Chester Liverpool Train
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The city of Chester lies on the River Dee and is located in the county of Cheshire in north west England and is close to the border with Wales. Chester was granted city status in 1541. Chester was one of the last towns in England to fall to the Normans in the Norman conquest of England. William the Conqueror ordered the construction of a castle, to dominate the town and the nearby Welsh border. The city has a number of medieval buildings, but some of the black-and-white buildings within the city centre are actually Victorian restorations. Chester is one of the best preserved walled cities in Britain and apart from a 100-metre section, the listed Grade I walls are almost complete. A footpath runs along the top of the walls, crossing roads by bridges over Eastgate, Northgate, St Martin's Gate, Watergate, Bridgegate, Newgate, and the Wolf Gate, and passing a series of structures, namely Phoenix Tower (or King Charles' Tower), Morgan's Mount, the Goblin Tower (or Pemberton's Parlour), and Bonewaldesthorne's Tower with a spur leading to the Water Tower, and Thimbleby's Tower.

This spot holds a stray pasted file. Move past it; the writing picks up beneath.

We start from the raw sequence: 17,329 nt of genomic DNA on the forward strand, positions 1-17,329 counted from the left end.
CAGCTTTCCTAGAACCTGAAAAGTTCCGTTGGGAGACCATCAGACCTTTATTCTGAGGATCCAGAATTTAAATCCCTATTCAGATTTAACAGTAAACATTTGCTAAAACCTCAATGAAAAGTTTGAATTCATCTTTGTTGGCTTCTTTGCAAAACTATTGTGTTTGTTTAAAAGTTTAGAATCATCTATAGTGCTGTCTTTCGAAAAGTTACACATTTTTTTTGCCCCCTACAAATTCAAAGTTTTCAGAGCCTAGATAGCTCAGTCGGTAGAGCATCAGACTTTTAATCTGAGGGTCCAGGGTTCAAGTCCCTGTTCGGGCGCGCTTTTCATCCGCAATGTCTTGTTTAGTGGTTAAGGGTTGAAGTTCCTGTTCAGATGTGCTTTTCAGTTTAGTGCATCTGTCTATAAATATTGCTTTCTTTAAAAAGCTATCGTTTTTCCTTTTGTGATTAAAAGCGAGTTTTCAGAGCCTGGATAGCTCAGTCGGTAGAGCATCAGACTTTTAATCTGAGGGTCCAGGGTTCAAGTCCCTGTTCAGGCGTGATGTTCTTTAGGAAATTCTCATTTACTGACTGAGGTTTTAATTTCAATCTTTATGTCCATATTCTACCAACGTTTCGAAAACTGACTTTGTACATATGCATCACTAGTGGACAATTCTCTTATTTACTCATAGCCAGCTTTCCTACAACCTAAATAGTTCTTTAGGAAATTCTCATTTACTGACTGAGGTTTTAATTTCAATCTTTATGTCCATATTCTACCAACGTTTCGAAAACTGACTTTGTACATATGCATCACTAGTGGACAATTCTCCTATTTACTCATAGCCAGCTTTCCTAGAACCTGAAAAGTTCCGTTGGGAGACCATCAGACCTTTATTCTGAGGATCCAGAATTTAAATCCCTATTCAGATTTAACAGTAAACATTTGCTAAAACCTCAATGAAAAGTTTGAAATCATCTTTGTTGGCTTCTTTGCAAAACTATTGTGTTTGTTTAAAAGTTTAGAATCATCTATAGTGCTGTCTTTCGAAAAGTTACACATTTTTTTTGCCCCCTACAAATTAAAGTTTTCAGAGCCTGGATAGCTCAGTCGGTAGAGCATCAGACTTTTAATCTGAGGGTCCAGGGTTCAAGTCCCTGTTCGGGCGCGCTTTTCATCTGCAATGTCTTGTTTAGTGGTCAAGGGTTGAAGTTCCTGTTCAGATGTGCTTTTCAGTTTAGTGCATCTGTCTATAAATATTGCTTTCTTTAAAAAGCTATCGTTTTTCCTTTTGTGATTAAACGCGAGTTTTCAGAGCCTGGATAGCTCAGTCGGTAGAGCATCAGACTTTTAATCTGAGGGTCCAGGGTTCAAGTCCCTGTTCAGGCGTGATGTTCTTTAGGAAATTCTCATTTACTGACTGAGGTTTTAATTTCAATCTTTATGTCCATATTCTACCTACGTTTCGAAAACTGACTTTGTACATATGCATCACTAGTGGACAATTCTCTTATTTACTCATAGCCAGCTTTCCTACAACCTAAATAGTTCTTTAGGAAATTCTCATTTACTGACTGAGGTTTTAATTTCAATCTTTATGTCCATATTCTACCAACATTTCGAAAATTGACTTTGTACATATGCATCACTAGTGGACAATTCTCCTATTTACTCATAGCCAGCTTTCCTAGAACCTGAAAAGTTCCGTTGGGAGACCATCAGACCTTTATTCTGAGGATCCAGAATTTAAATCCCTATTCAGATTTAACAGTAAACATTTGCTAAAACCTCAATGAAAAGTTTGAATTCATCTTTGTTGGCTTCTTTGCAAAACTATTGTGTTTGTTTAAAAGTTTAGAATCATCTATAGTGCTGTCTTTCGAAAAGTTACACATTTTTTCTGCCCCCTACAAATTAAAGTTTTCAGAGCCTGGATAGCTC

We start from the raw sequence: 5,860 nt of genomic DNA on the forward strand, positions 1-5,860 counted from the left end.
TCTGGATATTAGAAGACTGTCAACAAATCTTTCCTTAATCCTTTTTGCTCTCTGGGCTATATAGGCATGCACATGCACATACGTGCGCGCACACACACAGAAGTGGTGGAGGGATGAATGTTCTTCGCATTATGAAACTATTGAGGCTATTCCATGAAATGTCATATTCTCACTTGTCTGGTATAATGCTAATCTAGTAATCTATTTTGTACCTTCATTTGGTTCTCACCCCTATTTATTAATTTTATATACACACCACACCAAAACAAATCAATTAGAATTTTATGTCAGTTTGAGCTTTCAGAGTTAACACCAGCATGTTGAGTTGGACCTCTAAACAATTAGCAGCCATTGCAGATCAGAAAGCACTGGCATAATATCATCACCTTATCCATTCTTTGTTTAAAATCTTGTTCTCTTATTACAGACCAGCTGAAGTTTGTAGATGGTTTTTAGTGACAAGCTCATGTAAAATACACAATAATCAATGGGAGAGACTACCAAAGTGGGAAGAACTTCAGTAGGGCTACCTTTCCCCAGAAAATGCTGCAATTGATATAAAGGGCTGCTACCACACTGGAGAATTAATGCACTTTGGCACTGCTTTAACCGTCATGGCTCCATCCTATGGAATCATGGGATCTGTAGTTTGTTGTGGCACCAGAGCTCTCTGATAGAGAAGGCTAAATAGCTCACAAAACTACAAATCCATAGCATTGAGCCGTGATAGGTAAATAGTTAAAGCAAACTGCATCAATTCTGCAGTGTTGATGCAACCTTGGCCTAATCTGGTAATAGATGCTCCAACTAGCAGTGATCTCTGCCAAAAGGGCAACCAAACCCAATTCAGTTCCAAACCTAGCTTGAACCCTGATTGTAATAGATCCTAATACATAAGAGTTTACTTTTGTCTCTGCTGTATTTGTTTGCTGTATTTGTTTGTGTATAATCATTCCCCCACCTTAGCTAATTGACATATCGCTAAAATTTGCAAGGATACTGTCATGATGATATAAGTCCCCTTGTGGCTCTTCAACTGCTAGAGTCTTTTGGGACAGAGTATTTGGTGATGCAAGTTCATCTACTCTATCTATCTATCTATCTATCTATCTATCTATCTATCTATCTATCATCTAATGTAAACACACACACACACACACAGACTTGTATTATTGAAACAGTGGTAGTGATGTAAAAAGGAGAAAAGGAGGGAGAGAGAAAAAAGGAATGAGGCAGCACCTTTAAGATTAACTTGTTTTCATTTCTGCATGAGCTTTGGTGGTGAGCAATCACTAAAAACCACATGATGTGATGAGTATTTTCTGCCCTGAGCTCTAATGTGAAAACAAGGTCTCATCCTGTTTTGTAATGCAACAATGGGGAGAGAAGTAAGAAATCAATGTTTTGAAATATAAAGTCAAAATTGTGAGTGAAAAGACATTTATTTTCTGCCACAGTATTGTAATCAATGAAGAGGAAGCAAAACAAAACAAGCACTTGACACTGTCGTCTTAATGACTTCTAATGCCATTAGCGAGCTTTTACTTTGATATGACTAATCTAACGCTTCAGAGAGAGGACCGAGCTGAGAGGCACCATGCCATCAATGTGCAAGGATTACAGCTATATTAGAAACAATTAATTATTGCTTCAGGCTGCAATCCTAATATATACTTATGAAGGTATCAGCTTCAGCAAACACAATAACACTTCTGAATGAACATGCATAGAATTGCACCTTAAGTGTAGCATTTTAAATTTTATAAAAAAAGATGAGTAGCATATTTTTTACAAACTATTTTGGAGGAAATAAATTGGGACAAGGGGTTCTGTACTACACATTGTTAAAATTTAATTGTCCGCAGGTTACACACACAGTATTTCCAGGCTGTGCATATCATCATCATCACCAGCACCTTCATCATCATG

The Industrial Revolution brought railways, canals, and new roads to the city, which saw substantial expansion and development – Chester Town Hall and the Grosvenor Museum are examples of Victorian architecture from this period.
The city of Liverpool, located on the Liverpool Bay of the Irish Sea, has been described as having "the most splendid setting of any English city" . Liverpool; is roughly 180 miles to the north west of London and is built across a ridge of sandstone hills which are around 230 feet above sea level at their highest point at Everton Hill. This also marks the southern point of the West Lancashire Plain. Separating Liverpool from the Wirral Peninsular is the estuary of the River Mersey which flows from Stockport in Greater Manchester to Liverpool Bay.
Liverpool was a pioneer city in many fields. In the arts it was home to the first lending library, athenaeum society, arts centre and public art conservation centre. The city is also home to the oldest surviving classical orchestra and the oldest surviving repertory theatre, the Royal Liverpool Philharmonic Orchestra and the Liverpool Playhouse respectively.
Liverpool's iconic catholic cathedral, the Metropolitan Cathedral of Christ the King, was completed in 1967 and is the seat of the Archbishop of Liverpool and is a Grade II* Listed building. The cathedral is sometimes referred to as "Paddy's Wigwam" or the "Mersey Funnel" by local people.